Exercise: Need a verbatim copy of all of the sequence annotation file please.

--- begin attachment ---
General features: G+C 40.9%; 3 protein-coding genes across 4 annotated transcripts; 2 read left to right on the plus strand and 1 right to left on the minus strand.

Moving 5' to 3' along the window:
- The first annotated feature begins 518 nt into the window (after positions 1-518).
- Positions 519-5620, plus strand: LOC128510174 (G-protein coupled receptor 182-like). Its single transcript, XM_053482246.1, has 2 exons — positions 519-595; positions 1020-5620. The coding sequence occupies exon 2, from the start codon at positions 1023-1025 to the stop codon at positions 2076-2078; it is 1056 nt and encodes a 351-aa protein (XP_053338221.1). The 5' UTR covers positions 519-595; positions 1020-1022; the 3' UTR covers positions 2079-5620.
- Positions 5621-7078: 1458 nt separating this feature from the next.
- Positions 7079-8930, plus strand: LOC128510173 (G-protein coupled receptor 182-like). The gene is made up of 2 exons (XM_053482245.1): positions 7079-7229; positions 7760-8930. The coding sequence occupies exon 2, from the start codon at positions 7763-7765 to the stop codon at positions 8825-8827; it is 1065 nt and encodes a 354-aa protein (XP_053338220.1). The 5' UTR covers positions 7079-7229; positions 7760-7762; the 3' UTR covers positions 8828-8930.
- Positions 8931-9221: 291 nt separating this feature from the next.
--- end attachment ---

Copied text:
General features: G+C 40.9%; 3 protein-coding genes across 4 annotated transcripts; 2 read left to right on the plus strand and 1 right to left on the minus strand.

Moving 5' to 3' along the window:
- The first annotated feature begins 518 nt into the window (after positions 1-518).
- Positions 519-5620, plus strand: LOC128510174 (G-protein coupled receptor 182-like). Its single transcript, XM_053482246.1, has 2 exons — positions 519-595; positions 1020-5620. The coding sequence occupies exon 2, from the start codon at positions 1023-1025 to the stop codon at positions 2076-2078; it is 1056 nt and encodes a 351-aa protein (XP_053338221.1). The 5' UTR covers positions 519-595; positions 1020-1022; the 3' UTR covers positions 2079-5620.
- Positions 5621-7078: 1458 nt separating this feature from the next.
- Positions 7079-8930, plus strand: LOC128510173 (G-protein coupled receptor 182-like). The gene is made up of 2 exons (XM_053482245.1): positions 7079-7229; positions 7760-8930. The coding sequence occupies exon 2, from the start codon at positions 7763-7765 to the stop codon at positions 8825-8827; it is 1065 nt and encodes a 354-aa protein (XP_053338220.1). The 5' UTR covers positions 7079-7229; positions 7760-7762; the 3' UTR covers positions 8828-8930.
- Positions 8931-9221: 291 nt separating this feature from the next.